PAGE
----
Isoelectric Electroencephalography in Infants and Toddlers during Anesthesia for Surgery: An International Observational Study

Ian Yuan, Ting Xu, Justin Skowno, Bingqing Zhang, Andrew Davidson, Britta S. Von Ungern-Sternberg, David Sommerfield, Jianmin Zhang, Xingrong Song, Mazhong Zhang, Ping Zhao, Huacheng Liu, Yifei Jiang, Yunxia Zuo, Jurgen C. De Graaff, Laszlo Vutskits, Vanessa A. Olbrecht, Peter Szmuk, Charles D. Kurth, Minal MenezesSuzette Sheppard, Zhengzheng Gao, Dongxu Lei, Jijian Zheng, Mengmeng Ding, Panpan Chen, Bin Du, Abhusani Bhuju, Camille Van Hoorn, Emilie Roden, Georgia Georgostathi, Adam Richter, Steve B. Ampah, Jimmy W. Huh, Shih Shan Lang, Richard M. Missett, Matthew P. Kirschen, Alexis Topjian, Paula Hu, Rita Saynhalath, Proshad Efune, Gijo Alex

Research output: Contribution to journalArticlepeer-review

Abstract

Background: Intraoperative isoelectric electroencephalography (EEG) has been associated with hypotension and postoperative delirium in adults. This international prospective observational study sought to determine the prevalence of isoelectric EEG in young children during anesthesia. The authors hypothesized that the prevalence of isoelectric events would be common worldwide and associated with certain anesthetic practices and intraoperative hypotension. Methods: Fifteen hospitals enrolled patients age 36 months or younger for surgery using sevoflurane or propofol anesthetic. Frontal four-channel EEG was recorded for isoelectric events. Demographics, anesthetic, emergence behavior, and Pediatric Quality of Life variables were analyzed for association with isoelectric events. Results: Isoelectric events occurred in 32% (206 of 648) of patients, varied significantly among sites (9 to 88%), and were most prevalent during pre-incision (117 of 628; 19%) and surgical maintenance (117 of 643; 18%). Isoelectric events were more likely with infants younger than 3 months (odds ratio, 4.4; 95% CI, 2.57 to 7.4; P < 0.001), endotracheal tube use (odds ratio, 1.78; 95% CI, 1.16 to 2.73; P = 0.008), and propofol bolus for airway placement after sevoflurane induction (odds ratio, 2.92; 95% CI, 1.78 to 4.8; P < 0.001), and less likely with use of muscle relaxant for intubation (odds ratio, 0.67; 95% CI, 0.46 to 0.99; P = 0.046]. Expired sevoflurane was higher in patients with isoelectric events during preincision (mean difference, 0.2%; 95% CI, 0.1 to 0.4; P = 0.005) and surgical maintenance (mean difference, 0.2%; 95% CI, 0.1 to 0.3; P = 0.002). Isoelectric events were associated with moderate (8 of 12, 67%) and severe hypotension (11 of 18, 61%) during preincision (odds ratio, 4.6; 95% CI, 1.30 to 16.1; P = 0.018) (odds ratio, 3.54; 95% CI, 1.27 to 9.9; P = 0.015) and surgical maintenance (odds ratio, 3.64; 95% CI, 1.71 to 7.8; P = 0.001) (odds ratio, 7.1; 95% CI, 1.78 to 28.1; P = 0.005), and lower Pediatric Quality of Life scores at baseline in patients 0 to 12 months (median of differences, -3.5; 95% CI, -6.2 to -0.7; P = 0.008) and 25 to 36 months (median of differences, -6.3; 95% CI, -10.4 to -2.1; P = 0.003) and 30-day follow-up in 0 to 12 months (median of differences, -2.8; 95% CI, -4.9 to 0; P = 0.036). Isoelectric events were not associated with emergence behavior or anesthetic (sevoflurane vs. propofol). Conclusions: Isoelectric events were common worldwide in young children during anesthesia and associated with age, specific anesthetic practices, and intraoperative hypotension.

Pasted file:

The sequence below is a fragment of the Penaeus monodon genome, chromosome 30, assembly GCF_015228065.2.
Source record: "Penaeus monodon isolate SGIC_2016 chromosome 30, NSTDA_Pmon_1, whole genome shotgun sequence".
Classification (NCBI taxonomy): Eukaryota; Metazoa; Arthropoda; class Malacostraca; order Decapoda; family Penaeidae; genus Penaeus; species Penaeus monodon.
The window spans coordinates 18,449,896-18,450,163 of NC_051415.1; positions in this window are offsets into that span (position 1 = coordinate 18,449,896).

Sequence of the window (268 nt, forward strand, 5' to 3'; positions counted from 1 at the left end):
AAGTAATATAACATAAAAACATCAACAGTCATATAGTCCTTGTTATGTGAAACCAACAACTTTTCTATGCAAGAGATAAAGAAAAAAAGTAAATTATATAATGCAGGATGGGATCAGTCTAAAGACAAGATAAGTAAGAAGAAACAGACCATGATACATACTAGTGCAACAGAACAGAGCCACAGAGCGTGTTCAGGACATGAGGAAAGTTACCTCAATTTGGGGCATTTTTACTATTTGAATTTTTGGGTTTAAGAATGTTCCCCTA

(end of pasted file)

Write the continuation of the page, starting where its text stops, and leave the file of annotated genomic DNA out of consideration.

Original languageEnglish (US)
Pages (from-to)187-200
Number of pages14
JournalAnesthesiology
Volume137
Issue number2
DOIs
StatePublished - Aug 1 2022

ASJC Scopus subject areas

  • Anesthesiology and Pain Medicine

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